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Leoni Online: The Articles — The Family Man DVD Review

Title: Family Man: Collector’s Edition
Reviewer: Aaron Beierle
Studio: Universal
Movie Rating: 3-5-4173579
Picture Rating: 3-5-4173579
Sound Rating: 2-5-9945773
Extras Rating: 4-2199866
Repeat Viewing: 3-6411883
Advice: Recommended
Worth: $17.50

The Movie:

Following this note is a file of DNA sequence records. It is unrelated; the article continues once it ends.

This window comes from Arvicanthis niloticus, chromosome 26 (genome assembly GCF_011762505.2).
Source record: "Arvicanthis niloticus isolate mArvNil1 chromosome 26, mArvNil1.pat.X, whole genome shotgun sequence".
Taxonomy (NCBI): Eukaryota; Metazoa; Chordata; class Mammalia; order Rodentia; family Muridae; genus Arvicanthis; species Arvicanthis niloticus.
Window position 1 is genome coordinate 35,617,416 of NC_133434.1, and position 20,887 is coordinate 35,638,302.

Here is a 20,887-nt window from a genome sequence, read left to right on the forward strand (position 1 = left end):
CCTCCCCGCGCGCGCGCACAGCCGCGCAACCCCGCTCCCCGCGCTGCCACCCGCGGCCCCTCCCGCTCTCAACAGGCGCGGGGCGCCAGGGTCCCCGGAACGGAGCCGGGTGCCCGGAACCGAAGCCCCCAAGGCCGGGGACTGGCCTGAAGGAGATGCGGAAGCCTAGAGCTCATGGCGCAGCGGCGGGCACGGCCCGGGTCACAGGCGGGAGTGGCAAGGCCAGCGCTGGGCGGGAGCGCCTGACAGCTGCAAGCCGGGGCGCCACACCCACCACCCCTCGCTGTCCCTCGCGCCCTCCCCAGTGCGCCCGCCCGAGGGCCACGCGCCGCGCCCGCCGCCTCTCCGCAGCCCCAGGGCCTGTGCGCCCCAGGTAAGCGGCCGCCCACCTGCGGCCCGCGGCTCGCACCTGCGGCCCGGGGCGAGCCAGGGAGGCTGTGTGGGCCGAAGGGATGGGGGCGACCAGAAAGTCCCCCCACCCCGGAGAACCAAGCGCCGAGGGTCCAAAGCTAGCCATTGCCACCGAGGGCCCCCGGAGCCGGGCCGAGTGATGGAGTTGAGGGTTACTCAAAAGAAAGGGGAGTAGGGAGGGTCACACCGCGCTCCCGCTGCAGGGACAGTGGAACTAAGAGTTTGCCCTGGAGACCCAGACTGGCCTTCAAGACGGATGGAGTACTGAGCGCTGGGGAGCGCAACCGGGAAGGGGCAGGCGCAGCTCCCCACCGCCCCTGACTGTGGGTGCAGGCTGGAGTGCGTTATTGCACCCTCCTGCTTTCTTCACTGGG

Although the movie didn’t seem to want to spark comparisons, “The Family Man” often seems an awful lot like a new-school spin-off on “It’s A Wonderful Life”. Not saying it’s a bad thing, but opening to discuss how things stand. It’s a remake without being a remake, I suppose one could say. In its own way though, “Family Man” does a decent job at looking at what life may be like on the road not taken. Nicholas Cage plays Jack Campbell, a member of the Manhattan business elite who calls in his entire force for a Christmas Eve meeting because there’s about to be a merger that could bring everyone quite a bit of cash. Late that night, Jack stops by a local mart that’s open late. A street hustler (Don Cheadle) comes into the place and claims to have a winning lotto ticket. When the clerk won’t check the ticket, he threatens to hold the place up. Jack offers to buy the ticket and the hustler accepts. They walk outside and he asks Jack if he has everything he wants in life. Thinking about his business deals and wealth, he says yes. Cheadle’s character then thinks he can prove Jack wrong. Jack goes to bed that night and wakes up in an alternate universe where he’s married to the college sweetheart that he left behind, Kate (Tea Leoni). He’s got two kids, works at a tire dealership, and lives in New Jersey. At first, he’s scared out of his mind that all of his belongings are now gone, but after a while, he begins to warm up to the situation. Things don’t exactly go right at first as Jack forgets Christmas morning in his haste to figure out what the hell is going on and begins to resent his situation, but after a while, he begins to figure out how this world works a little better. Cage has been an actor with mixed results lately, from 1995’s outstanding “Leaving Las Vegas” to decent action in “Con Air” to not so pleasant action in Dominic Sena’s dull remake of “Gone In 60 Seconds”. He’s more confident in the role of Jack and although not outstanding, he still has some fine moments early on playing a businessman, sort of a lite version of the kind of roles that Michael Douglas usually plays. During the family sequences, he skips nicely from being confused, in terror, annoyed at his situation and finally, starting to even like being a “family man”. His snappy way of delivering dialogue also helps to liven up some moments that might be otherwise a bit slow. Leoni, previously a second-level player in quite a few major features (most notably “Deep Impact”), is really, truly strong in her role as Kate. Warm, likeable, sympathetic and playing the character with realistic emotions and actions, Leoni really breathes life into a character that probably wasn’t a great deal to begin with in the screenplay. The only thing that I didn’t care for in “Family Man” was really that the film goes on a little longer than it should have. At a little over two hours, the picture begins to drag on and go over the same ground. About 10-15 minutes could have been dropped from the picture. Still, for the majority, “Rush Hour” director Brett Rattner does a respectable job handling the drama. It’s not anything groundbreaking, but I found “The Family Man” an enjoyable feature.